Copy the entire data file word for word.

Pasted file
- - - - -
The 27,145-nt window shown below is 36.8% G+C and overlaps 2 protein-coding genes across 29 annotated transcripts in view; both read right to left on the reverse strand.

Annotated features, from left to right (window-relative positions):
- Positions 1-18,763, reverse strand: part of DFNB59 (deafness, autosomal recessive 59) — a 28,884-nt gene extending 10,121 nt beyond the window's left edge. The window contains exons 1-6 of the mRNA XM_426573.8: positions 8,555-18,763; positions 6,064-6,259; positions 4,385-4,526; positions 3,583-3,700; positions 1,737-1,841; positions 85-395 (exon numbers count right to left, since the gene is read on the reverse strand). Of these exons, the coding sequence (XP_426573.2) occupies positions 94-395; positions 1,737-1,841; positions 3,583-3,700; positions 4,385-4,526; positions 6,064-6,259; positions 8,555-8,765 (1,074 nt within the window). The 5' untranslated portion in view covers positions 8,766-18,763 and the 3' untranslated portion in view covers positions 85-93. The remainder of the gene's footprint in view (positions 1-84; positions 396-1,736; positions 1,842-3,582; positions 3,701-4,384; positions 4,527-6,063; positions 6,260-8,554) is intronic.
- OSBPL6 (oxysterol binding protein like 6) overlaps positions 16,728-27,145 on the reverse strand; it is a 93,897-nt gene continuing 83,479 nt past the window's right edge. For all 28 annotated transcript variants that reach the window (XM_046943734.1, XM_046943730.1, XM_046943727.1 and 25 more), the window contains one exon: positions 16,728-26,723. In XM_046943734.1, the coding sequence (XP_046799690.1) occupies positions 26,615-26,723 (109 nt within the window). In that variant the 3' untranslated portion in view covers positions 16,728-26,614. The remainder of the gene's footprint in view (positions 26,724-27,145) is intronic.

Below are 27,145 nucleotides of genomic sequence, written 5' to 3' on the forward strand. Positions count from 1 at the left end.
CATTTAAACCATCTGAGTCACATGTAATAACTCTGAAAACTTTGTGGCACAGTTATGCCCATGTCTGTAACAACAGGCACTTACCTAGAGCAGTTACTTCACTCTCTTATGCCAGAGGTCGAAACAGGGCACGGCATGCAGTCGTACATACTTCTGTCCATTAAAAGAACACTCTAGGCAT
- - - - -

The 27,145-nt window shown below is 36.8% G+C and overlaps 2 protein-coding genes across 29 annotated transcripts in view; both read right to left on the reverse strand.

Annotated features, from left to right (window-relative positions):
- Positions 1-18,763, reverse strand: part of DFNB59 (deafness, autosomal recessive 59) — a 28,884-nt gene extending 10,121 nt beyond the window's left edge. The window contains exons 1-6 of the mRNA XM_426573.8: positions 8,555-18,763; positions 6,064-6,259; positions 4,385-4,526; positions 3,583-3,700; positions 1,737-1,841; positions 85-395 (exon numbers count right to left, since the gene is read on the reverse strand). Of these exons, the coding sequence (XP_426573.2) occupies positions 94-395; positions 1,737-1,841; positions 3,583-3,700; positions 4,385-4,526; positions 6,064-6,259; positions 8,555-8,765 (1,074 nt within the window). The 5' untranslated portion in view covers positions 8,766-18,763 and the 3' untranslated portion in view covers positions 85-93. The remainder of the gene's footprint in view (positions 1-84; positions 396-1,736; positions 1,842-3,582; positions 3,701-4,384; positions 4,527-6,063; positions 6,260-8,554) is intronic.
- OSBPL6 (oxysterol binding protein like 6) overlaps positions 16,728-27,145 on the reverse strand; it is a 93,897-nt gene continuing 83,479 nt past the window's right edge. For all 28 annotated transcript variants that reach the window (XM_046943734.1, XM_046943730.1, XM_046943727.1 and 25 more), the window contains one exon: positions 16,728-26,723. In XM_046943734.1, the coding sequence (XP_046799690.1) occupies positions 26,615-26,723 (109 nt within the window). In that variant the 3' untranslated portion in view covers positions 16,728-26,614. The remainder of the gene's footprint in view (positions 26,724-27,145) is intronic.

Below are 27,145 nucleotides of genomic sequence, written 5' to 3' on the forward strand. Positions count from 1 at the left end.
CATTTAAACCATCTGAGTCACATGTAATAACTCTGAAAACTTTGTGGCACAGTTATGCCCATGTCTGTAACAACAGGCACTTACCTAGAGCAGTTACTTCACTCTCTTATGCCAGAGGTCGAAACAGGGCACGGCATGCAGTCGTACATACTTCTGTCCATTAAAAGAACACTCTAGGCAT